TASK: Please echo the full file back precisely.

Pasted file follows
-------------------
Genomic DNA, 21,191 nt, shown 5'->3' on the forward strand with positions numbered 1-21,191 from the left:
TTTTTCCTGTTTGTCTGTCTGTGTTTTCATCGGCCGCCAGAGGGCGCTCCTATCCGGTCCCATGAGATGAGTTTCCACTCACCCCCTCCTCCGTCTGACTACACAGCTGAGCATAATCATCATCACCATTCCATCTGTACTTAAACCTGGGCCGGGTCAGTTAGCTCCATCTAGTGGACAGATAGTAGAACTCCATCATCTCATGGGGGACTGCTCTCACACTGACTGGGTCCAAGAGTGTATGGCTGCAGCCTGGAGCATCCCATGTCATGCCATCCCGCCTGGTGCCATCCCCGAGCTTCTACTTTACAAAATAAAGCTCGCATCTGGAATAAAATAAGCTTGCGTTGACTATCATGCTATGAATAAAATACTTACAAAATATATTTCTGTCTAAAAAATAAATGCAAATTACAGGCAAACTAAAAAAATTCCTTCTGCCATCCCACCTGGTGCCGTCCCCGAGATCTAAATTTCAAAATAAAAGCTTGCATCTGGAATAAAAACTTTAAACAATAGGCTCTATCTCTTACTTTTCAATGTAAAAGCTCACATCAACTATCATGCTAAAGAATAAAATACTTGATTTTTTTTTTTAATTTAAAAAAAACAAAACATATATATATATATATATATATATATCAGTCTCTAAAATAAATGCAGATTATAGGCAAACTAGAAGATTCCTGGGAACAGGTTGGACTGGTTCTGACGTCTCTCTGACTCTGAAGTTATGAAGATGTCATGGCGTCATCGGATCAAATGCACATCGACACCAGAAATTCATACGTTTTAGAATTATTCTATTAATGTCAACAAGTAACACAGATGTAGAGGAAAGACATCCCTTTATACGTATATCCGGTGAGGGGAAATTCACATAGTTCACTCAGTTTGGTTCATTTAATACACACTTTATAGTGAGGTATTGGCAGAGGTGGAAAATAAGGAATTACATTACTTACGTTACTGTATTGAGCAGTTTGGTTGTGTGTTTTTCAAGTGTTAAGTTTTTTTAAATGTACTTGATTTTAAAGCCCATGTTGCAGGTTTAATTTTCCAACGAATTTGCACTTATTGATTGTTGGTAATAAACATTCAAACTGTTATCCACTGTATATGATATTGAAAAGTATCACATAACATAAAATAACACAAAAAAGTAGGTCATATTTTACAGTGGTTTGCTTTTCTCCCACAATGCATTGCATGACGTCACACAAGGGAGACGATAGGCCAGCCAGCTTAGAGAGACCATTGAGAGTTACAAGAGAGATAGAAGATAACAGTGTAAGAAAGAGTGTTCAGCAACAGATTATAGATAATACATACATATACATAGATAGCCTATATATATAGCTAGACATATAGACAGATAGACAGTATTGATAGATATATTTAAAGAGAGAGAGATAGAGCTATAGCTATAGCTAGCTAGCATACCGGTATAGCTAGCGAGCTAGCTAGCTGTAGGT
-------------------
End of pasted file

Genomic DNA, 21,191 nt, shown 5'->3' on the forward strand with positions numbered 1-21,191 from the left:
TTTTTCCTGTTTGTCTGTCTGTGTTTTCATCGGCCGCCAGAGGGCGCTCCTATCCGGTCCCATGAGATGAGTTTCCACTCACCCCCTCCTCCGTCTGACTACACAGCTGAGCATAATCATCATCACCATTCCATCTGTACTTAAACCTGGGCCGGGTCAGTTAGCTCCATCTAGTGGACAGATAGTAGAACTCCATCATCTCATGGGGGACTGCTCTCACACTGACTGGGTCCAAGAGTGTATGGCTGCAGCCTGGAGCATCCCATGTCATGCCATCCCGCCTGGTGCCATCCCCGAGCTTCTACTTTACAAAATAAAGCTCGCATCTGGAATAAAATAAGCTTGCGTTGACTATCATGCTATGAATAAAATACTTACAAAATATATTTCTGTCTAAAAAATAAATGCAAATTACAGGCAAACTAAAAAAATTCCTTCTGCCATCCCACCTGGTGCCGTCCCCGAGATCTAAATTTCAAAATAAAAGCTTGCATCTGGAATAAAAACTTTAAACAATAGGCTCTATCTCTTACTTTTCAATGTAAAAGCTCACATCAACTATCATGCTAAAGAATAAAATACTTGATTTTTTTTTTTAATTTAAAAAAAACAAAACATATATATATATATATATATATATATCAGTCTCTAAAATAAATGCAGATTATAGGCAAACTAGAAGATTCCTGGGAACAGGTTGGACTGGTTCTGACGTCTCTCTGACTCTGAAGTTATGAAGATGTCATGGCGTCATCGGATCAAATGCACATCGACACCAGAAATTCATACGTTTTAGAATTATTCTATTAATGTCAACAAGTAACACAGATGTAGAGGAAAGACATCCCTTTATACGTATATCCGGTGAGGGGAAATTCACATAGTTCACTCAGTTTGGTTCATTTAATACACACTTTATAGTGAGGTATTGGCAGAGGTGGAAAATAAGGAATTACATTACTTACGTTACTGTATTGAGCAGTTTGGTTGTGTGTTTTTCAAGTGTTAAGTTTTTTTAAATGTACTTGATTTTAAAGCCCATGTTGCAGGTTTAATTTTCCAACGAATTTGCACTTATTGATTGTTGGTAATAAACATTCAAACTGTTATCCACTGTATATGATATTGAAAAGTATCACATAACATAAAATAACACAAAAAAGTAGGTCATATTTTACAGTGGTTTGCTTTTCTCCCACAATGCATTGCATGACGTCACACAAGGGAGACGATAGGCCAGCCAGCTTAGAGAGACCATTGAGAGTTACAAGAGAGATAGAAGATAACAGTGTAAGAAAGAGTGTTCAGCAACAGATTATAGATAATACATACATATACATAGATAGCCTATATATATAGCTAGACATATAGACAGATAGACAGTATTGATAGATATATTTAAAGAGAGAGAGATAGAGCTATAGCTATAGCTAGCTAGCATACCGGTATAGCTAGCGAGCTAGCTAGCTGTAGGT